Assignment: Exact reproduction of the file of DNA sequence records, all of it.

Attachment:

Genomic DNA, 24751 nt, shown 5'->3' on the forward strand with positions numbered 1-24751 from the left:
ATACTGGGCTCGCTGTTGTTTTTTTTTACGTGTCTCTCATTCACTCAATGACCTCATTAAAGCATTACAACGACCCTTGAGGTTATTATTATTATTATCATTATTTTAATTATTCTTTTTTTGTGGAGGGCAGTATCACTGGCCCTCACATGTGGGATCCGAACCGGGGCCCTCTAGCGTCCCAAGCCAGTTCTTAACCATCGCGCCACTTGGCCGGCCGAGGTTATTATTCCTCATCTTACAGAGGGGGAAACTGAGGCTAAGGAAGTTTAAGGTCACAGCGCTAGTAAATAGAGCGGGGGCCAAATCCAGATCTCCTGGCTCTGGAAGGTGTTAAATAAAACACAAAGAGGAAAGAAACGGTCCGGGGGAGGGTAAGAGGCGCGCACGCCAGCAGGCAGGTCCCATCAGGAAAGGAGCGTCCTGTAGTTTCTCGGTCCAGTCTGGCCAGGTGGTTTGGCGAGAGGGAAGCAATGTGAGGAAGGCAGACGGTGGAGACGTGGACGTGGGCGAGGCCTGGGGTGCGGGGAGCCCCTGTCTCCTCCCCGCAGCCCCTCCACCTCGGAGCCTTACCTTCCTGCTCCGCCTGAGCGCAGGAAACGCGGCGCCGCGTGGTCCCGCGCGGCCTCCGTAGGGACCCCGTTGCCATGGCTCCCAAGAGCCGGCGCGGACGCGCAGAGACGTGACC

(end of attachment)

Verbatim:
Genomic DNA, 24751 nt, shown 5'->3' on the forward strand with positions numbered 1-24751 from the left:
ATACTGGGCTCGCTGTTGTTTTTTTTTACGTGTCTCTCATTCACTCAATGACCTCATTAAAGCATTACAACGACCCTTGAGGTTATTATTATTATTATCATTATTTTAATTATTCTTTTTTTGTGGAGGGCAGTATCACTGGCCCTCACATGTGGGATCCGAACCGGGGCCCTCTAGCGTCCCAAGCCAGTTCTTAACCATCGCGCCACTTGGCCGGCCGAGGTTATTATTCCTCATCTTACAGAGGGGGAAACTGAGGCTAAGGAAGTTTAAGGTCACAGCGCTAGTAAATAGAGCGGGGGCCAAATCCAGATCTCCTGGCTCTGGAAGGTGTTAAATAAAACACAAAGAGGAAAGAAACGGTCCGGGGGAGGGTAAGAGGCGCGCACGCCAGCAGGCAGGTCCCATCAGGAAAGGAGCGTCCTGTAGTTTCTCGGTCCAGTCTGGCCAGGTGGTTTGGCGAGAGGGAAGCAATGTGAGGAAGGCAGACGGTGGAGACGTGGACGTGGGCGAGGCCTGGGGTGCGGGGAGCCCCTGTCTCCTCCCCGCAGCCCCTCCACCTCGGAGCCTTACCTTCCTGCTCCGCCTGAGCGCAGGAAACGCGGCGCCGCGTGGTCCCGCGCGGCCTCCGTAGGGACCCCGTTGCCATGGCTCCCAAGAGCCGGCGCGGACGCGCAGAGACGTGACC